Security expert discusses alleged shoplifting death

by: John Bachman Updated:

Vidal Calloway is suspected of shoplifting two Blu-Ray/DVD players from a Walmart on Fairington Road. in Lithonia when he got into a struggle with two store employees.

A security expert believes others should hold off on judging Walmart employees who held a shoplifting suspect down before he died.

Channel 2’s John Bachman discussed the incident with Greg Norred, who owns security firm Norred and Associates, on Wednesday. Norred said businesses lose $35 million every day to shoplifters. 

"A retail company or any business has the right to arrest people that are stealing their stuff," Norred said.

Norred and Associates puts nearly 1,000 guards into Atlanta stores, but none of Norred’s guards were associated with the Walmart scuffle Sunday. Walmart said the security guard will no longer work with the store, but Norred is waiting for the autopsy to draw any conclusions.

"Although it's a tragic situation, I don't think anybody needs to rush to judgment on the guard," he said.

According to the DeKalb County police report, a man stole two DVD players from the Walmart on Fairington Road in Lithonia. The report said two Walmart employees and a security officer caught him in the parking lot.  During a scuffle, the report said, it appears the man was placed in a choke hold.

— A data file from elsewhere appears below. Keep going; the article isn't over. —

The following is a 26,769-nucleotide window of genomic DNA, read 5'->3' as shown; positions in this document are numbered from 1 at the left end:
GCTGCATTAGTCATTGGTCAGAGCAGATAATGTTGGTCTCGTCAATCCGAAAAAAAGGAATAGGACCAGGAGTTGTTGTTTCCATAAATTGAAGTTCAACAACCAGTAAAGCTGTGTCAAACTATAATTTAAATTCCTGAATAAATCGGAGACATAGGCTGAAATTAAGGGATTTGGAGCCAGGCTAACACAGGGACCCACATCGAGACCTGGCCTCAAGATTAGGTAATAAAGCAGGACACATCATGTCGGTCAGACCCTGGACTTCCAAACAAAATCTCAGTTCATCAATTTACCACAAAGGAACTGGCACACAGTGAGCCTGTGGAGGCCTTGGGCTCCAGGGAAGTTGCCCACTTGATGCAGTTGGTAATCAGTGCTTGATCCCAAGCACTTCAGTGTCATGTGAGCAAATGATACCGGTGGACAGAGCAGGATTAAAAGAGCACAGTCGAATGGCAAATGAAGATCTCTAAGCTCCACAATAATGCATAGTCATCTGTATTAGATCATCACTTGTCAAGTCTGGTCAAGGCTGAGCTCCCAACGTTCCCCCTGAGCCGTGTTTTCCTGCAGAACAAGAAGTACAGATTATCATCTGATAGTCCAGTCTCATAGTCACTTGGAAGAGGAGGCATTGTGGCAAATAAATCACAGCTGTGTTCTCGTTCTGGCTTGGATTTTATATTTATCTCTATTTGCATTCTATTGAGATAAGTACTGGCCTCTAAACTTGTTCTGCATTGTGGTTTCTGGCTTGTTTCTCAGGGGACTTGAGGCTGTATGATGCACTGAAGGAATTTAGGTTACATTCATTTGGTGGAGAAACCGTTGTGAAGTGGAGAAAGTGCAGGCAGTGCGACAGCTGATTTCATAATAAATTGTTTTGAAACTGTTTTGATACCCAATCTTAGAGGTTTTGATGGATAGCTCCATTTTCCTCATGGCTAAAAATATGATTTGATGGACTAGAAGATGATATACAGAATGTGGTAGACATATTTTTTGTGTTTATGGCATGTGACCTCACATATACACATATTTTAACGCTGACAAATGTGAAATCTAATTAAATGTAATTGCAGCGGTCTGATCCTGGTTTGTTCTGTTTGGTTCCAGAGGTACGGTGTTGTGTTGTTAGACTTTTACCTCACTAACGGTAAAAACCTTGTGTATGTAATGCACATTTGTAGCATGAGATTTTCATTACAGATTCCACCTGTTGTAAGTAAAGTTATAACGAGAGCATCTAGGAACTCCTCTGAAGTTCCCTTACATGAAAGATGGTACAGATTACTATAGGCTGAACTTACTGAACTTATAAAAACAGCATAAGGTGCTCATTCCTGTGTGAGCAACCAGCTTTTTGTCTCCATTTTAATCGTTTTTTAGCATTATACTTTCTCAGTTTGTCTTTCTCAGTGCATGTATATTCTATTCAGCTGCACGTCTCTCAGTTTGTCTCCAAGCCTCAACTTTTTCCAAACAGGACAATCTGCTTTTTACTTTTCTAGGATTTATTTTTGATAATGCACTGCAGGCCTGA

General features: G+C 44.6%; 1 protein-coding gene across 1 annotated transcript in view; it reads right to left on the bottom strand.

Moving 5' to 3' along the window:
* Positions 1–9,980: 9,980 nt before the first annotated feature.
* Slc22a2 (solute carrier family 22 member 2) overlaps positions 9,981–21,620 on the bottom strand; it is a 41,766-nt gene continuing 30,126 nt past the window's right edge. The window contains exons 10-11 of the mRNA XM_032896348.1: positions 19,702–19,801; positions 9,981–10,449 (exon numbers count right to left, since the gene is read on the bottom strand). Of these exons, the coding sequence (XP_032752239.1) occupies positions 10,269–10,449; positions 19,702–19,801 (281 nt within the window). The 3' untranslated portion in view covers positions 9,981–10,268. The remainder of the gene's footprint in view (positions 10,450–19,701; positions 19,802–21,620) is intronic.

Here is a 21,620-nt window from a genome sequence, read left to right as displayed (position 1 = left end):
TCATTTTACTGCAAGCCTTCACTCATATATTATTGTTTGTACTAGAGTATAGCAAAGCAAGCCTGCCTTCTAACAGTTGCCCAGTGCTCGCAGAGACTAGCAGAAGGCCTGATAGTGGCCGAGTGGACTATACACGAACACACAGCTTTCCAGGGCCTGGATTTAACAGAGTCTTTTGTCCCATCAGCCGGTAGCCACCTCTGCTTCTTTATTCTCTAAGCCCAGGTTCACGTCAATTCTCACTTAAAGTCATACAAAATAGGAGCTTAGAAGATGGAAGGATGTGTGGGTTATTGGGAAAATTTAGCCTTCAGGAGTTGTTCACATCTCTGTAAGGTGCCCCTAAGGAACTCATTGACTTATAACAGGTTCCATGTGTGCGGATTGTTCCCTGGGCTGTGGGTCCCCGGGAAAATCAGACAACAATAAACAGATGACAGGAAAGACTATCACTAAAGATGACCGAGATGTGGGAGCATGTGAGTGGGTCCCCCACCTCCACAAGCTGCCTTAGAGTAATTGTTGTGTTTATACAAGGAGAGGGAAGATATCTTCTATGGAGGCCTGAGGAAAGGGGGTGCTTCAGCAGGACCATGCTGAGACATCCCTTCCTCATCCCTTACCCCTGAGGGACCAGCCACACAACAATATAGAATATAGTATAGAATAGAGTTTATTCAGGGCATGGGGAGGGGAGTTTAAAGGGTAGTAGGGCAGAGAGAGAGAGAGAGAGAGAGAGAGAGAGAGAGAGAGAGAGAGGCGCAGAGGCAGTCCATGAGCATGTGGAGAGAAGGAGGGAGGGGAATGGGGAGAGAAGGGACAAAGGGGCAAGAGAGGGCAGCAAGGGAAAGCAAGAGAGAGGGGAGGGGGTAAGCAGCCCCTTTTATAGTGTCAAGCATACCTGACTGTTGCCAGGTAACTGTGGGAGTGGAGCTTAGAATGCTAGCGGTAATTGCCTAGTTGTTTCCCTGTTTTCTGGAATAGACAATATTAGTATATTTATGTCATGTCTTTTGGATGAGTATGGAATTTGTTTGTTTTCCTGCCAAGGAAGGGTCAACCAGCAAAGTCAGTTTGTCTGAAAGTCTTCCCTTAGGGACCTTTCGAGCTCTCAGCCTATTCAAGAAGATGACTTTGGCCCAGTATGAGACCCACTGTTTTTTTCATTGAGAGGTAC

When police arrived, the man was unresponsive and bleeding from the nose and mouth.  Fatimah Calloway told Channel 2 the man was her estranged husband, Vidal Calloway. She said she is busy planning her husband's funeral for this weekend.

"They took three people to hold him down and choke-hold him. How can you do that? One person with no weapon? All for two DVD players?" Calloway said Monday.

Norred said, "The norm with most companies, you don't pursue them; you let it go. But getting that across to the security guard who's caught up in the moment, it’s sometimes hard to do."

A Walmart representative said the two employees are suspended with pay pending the investigation.  The company also issued a statement that reads in part, "No amount of merchandise is worth someone's life. Associates are trained to disengage from situations that would put themselves or others at risk."

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